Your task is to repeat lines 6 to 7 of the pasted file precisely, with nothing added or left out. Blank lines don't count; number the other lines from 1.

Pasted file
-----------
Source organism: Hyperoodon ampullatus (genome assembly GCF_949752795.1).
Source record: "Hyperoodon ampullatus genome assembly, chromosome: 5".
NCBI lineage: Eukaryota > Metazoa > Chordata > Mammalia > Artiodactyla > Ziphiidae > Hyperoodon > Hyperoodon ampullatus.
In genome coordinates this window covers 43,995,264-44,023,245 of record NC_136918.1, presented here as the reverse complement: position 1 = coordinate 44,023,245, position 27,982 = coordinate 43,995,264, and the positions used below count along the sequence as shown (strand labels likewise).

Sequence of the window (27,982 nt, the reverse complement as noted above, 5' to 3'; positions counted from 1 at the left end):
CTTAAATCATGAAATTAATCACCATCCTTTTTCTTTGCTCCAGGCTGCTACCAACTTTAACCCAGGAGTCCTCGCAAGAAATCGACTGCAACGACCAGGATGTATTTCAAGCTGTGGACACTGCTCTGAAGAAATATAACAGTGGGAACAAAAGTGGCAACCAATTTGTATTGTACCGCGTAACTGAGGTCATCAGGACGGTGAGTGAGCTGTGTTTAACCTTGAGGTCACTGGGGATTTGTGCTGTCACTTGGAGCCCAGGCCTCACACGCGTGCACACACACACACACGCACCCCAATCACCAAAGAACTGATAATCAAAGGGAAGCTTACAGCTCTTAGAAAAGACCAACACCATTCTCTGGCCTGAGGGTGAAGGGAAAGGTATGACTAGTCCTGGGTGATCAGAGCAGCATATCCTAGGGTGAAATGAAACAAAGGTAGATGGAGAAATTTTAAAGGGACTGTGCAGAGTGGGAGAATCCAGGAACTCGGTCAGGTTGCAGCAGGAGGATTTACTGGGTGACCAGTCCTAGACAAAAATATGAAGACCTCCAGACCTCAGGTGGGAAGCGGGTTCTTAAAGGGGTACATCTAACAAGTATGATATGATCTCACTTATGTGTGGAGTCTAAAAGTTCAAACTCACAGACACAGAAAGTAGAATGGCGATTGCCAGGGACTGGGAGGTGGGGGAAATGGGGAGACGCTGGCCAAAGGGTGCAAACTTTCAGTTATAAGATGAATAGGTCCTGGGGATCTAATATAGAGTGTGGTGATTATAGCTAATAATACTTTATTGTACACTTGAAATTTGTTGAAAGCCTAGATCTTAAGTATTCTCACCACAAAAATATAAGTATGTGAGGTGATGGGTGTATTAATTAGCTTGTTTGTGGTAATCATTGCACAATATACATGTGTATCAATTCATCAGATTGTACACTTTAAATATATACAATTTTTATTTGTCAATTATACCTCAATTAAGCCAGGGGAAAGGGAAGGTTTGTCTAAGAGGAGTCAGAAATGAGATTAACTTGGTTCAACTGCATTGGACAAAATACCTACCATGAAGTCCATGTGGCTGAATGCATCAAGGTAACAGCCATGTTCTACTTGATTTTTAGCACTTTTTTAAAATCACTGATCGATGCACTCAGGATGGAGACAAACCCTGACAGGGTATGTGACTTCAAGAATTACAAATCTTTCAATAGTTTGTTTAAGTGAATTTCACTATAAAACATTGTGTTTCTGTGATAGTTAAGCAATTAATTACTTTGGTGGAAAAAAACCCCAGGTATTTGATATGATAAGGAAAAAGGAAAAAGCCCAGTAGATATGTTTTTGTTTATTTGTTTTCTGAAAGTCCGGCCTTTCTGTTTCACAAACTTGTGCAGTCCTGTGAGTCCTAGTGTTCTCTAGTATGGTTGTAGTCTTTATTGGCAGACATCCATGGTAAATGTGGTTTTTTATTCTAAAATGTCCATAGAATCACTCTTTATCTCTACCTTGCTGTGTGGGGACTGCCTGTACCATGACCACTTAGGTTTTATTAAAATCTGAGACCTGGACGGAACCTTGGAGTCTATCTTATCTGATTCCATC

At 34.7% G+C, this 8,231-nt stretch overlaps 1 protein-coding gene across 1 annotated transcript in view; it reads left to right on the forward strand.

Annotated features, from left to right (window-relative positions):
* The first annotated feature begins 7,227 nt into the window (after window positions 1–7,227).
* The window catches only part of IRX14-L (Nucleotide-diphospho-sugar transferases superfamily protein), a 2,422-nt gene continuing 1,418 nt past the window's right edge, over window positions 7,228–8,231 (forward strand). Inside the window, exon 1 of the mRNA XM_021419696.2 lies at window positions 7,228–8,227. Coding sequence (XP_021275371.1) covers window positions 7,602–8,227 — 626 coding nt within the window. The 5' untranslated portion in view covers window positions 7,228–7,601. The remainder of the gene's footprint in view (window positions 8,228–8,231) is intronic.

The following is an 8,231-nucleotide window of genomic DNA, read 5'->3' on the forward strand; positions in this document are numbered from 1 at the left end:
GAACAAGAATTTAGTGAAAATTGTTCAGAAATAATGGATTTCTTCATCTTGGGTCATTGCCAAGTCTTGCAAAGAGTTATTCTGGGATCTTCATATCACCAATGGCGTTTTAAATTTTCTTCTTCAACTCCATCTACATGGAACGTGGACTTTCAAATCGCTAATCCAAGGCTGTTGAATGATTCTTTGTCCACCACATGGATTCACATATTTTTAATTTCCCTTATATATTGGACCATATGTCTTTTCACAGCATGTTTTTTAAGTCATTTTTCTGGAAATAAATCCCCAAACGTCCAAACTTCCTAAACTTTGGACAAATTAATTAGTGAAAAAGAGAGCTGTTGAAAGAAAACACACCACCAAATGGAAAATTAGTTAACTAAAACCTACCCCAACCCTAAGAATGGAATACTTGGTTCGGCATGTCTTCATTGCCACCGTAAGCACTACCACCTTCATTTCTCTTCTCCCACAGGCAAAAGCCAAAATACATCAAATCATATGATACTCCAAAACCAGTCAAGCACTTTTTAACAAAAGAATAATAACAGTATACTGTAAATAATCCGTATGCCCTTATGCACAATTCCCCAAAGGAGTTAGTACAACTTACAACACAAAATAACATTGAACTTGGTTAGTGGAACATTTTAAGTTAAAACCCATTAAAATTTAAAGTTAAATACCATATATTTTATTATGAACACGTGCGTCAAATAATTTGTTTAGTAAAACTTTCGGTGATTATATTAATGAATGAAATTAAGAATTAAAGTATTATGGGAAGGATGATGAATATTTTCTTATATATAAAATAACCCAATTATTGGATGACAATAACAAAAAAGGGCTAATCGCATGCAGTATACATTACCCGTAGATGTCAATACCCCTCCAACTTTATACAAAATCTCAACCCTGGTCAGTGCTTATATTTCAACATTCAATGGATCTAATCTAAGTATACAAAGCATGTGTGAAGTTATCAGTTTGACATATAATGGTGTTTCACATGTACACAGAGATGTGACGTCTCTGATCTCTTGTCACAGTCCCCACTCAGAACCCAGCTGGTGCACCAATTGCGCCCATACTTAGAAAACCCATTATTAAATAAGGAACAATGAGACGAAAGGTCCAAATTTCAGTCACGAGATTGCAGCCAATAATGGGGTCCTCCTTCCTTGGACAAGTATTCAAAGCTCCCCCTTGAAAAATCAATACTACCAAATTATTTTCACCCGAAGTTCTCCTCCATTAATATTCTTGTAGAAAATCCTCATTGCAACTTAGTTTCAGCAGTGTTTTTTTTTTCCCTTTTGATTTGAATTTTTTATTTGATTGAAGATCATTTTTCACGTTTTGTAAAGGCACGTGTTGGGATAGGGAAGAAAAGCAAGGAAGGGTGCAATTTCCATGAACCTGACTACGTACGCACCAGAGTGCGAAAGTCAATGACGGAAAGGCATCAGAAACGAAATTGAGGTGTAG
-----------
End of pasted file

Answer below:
CTTAAATCATGAAATTAATCACCATCCTTTTTCTTTGCTCCAGGCTGCTACCAACTTTAACCCAGGAGTCCTCGCAAGAAATCGACTGCAACGACCAGGATGTATTTCAAGCTGTGGACACTGCTCTGAAGAAATATAACAGTGGGAACAAAAGTGGCAACCAATTTGTATTGTACCGCGTAACTGAGGTCATCAGGACGGTGAGTGAGCTGTGTTTAACCTTGAGGTCACTGGGGATTTGTGCTGTCACTTGGAGCCCAGGCCTCACACGCGTGCACACACACACACACGCACCCCAATCACCAAAGAACTGATAATCAAAGGGAAGCTTACAGCTCTTAGAAAAGACCAACACCATTCTCTGGCCTGAGGGTGAAGGGAAAGGTATGACTAGTCCTGGGTGATCAGAGCAGCATATCCTAGGGTGAAATGAAACAAAGGTAGATGGAGAAATTTTAAAGGGACTGTGCAGAGTGGGAGAATCCAGGAACTCGGTCAGGTTGCAGCAGGAGGATTTACTGGGTGACCAGTCCTAGACAAAAATATGAAGACCTCCAGACCTCAGGTGGGAAGCGGGTTCTTAAAGGGGTACATCTAACAAGTATGATATGATCTCACTTATGTGTGGAGTCTAAAAGTTCAAACTCACAGACACAGAAAGTAGAATGGCGATTGCCAGGGACTGGGAGGTGGGGGAAATGGGGAGACGCTGGCCAAAGGGTGCAAACTTTCAGTTATAAGATGAATAGGTCCTGGGGATCTAATATAGAGTGTGGTGATTATAGCTAATAATACTTTATTGTACACTTGAAATTTGTTGAAAGCCTAGATCTTAAGTATTCTCACCACAAAAATATAAGTATGTGAGGTGATGGGTGTATTAATTAGCTTGTTTGTGGTAATCATTGCACAATATACATGTGTATCAATTCATCAGATTGTACACTTTAAATATATACAATTTTTATTTGTCAATTATACCTCAATTAAGCCAGGGGAAAGGGAAGGTTTGTCTAAGAGGAGTCAGAAATGAGATTAACTTGGTTCAACTGCATTGGACAAAATACCTACCATGAAGTCCATGTGGCTGAATGCATCAAGGTAACAGCCATGTTCTACTTGATTTTTAGCACTTTTTTAAAATCACTGATCGATGCACTCAGGATGGAGACAAACCCTGACAGGGTATGTGACTTCAAGAATTACAAATCTTTCAATAGTTTGTTTAAGTGAATTTCACTATAAAACATTGTGTTTCTGTGATAGTTAAGCAATTAATTACTTTGGTGGAAAAAAACCCCAGGTATTTGATATGATAAGGAAAAAGGAAAAAGCCCAGTAGATATGTTTTTGTTTATTTGTTTTCTGAAAGTCCGGCCTTTCTGTTTCACAAACTTGTGCAGTCCTGTGAGTCCTAGTGTTCTCTAGTATGGTTGTAGTCTTTATTGGCAGACATCCATGGTAAATGTGGTTTTTTATTCTAAAATGTCCATAGAATCACTCTTTATCTCTACCTTGCTGTGTGGGGACTGCCTGTACCATGACCACTTAGGTTTTATTAAAATCTGAGACCTGGACGGAACCTTGGAGTCTATCTTATCTGATTCCATC

At 34.7% G+C, this 8,231-nt stretch overlaps 1 protein-coding gene across 1 annotated transcript in view; it reads left to right on the forward strand.